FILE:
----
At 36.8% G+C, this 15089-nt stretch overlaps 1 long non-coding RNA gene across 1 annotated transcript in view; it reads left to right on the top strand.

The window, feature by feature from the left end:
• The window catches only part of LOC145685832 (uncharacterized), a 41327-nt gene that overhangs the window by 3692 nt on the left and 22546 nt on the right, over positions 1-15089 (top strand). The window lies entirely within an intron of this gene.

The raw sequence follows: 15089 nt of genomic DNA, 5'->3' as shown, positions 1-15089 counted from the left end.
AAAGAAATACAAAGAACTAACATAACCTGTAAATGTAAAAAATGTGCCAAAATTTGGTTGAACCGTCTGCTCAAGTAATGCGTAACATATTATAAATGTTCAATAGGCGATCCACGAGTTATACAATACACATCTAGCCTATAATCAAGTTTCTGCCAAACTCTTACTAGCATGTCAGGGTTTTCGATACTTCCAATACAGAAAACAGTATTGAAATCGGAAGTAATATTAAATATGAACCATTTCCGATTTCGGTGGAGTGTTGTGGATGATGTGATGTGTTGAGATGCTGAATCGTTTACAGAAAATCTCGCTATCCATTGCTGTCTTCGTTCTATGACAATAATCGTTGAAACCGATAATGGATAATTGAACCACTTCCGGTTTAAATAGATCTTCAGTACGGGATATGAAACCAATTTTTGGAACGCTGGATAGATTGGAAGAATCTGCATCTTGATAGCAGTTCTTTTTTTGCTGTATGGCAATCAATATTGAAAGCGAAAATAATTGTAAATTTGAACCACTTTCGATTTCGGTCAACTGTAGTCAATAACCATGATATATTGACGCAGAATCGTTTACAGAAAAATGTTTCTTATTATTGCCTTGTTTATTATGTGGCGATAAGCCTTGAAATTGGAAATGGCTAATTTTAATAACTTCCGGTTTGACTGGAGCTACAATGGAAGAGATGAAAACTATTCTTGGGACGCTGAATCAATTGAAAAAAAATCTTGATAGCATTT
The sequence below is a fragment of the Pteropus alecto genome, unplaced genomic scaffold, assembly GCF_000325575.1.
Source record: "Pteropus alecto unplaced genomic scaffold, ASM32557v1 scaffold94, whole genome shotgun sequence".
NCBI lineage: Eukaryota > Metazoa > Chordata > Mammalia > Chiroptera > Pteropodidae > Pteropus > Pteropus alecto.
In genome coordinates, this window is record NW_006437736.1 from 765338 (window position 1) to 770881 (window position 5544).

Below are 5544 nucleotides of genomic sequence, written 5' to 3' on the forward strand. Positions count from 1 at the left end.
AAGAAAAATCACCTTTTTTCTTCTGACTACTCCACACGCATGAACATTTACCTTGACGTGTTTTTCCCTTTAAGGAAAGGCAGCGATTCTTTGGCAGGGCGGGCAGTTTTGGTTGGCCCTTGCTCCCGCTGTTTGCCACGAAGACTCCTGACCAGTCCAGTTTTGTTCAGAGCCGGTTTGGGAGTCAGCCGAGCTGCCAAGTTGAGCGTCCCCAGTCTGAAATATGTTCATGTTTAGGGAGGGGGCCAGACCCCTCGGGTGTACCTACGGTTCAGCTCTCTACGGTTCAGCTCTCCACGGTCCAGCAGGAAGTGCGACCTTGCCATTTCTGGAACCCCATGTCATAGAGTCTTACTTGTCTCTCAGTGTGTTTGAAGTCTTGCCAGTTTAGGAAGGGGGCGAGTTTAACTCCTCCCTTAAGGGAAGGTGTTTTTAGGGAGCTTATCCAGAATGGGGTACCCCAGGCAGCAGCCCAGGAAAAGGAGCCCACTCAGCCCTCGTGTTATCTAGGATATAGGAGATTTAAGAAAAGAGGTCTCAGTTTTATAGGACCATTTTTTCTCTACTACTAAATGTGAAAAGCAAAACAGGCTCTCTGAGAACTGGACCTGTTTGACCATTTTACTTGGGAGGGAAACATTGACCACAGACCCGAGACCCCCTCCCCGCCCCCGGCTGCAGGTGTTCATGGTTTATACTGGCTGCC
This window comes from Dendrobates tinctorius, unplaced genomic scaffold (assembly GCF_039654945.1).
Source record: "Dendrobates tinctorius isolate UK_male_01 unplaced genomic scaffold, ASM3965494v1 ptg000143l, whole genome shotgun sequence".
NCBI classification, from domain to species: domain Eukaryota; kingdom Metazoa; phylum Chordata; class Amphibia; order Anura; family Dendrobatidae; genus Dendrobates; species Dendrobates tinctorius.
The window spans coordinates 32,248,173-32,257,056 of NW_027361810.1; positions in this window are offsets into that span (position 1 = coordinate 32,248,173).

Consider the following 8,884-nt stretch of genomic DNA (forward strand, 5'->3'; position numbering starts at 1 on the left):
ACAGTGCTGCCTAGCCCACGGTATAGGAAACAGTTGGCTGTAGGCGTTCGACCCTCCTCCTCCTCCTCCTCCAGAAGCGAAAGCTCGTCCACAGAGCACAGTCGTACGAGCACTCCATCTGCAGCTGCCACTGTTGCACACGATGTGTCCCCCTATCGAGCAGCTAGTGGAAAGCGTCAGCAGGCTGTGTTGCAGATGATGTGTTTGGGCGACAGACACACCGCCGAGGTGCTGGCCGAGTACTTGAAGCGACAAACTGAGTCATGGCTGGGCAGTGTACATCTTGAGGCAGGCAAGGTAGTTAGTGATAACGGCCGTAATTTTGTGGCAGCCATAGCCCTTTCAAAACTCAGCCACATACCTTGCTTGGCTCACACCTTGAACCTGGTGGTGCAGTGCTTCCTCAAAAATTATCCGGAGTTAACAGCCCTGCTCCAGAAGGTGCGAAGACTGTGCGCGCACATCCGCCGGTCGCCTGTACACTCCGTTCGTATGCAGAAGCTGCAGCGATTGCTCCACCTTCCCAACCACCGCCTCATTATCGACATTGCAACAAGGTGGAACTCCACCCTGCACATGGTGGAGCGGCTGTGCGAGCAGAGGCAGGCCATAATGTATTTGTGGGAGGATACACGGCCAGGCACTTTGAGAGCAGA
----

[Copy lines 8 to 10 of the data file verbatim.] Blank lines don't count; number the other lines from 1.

NCBI lineage: Eukaryota > Metazoa > Chordata > Mammalia > Chiroptera > Pteropodidae > Pteropus > Pteropus alecto.
In genome coordinates, this window is record NW_006437736.1 from 765338 (window position 1) to 770881 (window position 5544).

Below are 5544 nucleotides of genomic sequence, written 5' to 3' on the forward strand. Positions count from 1 at the left end.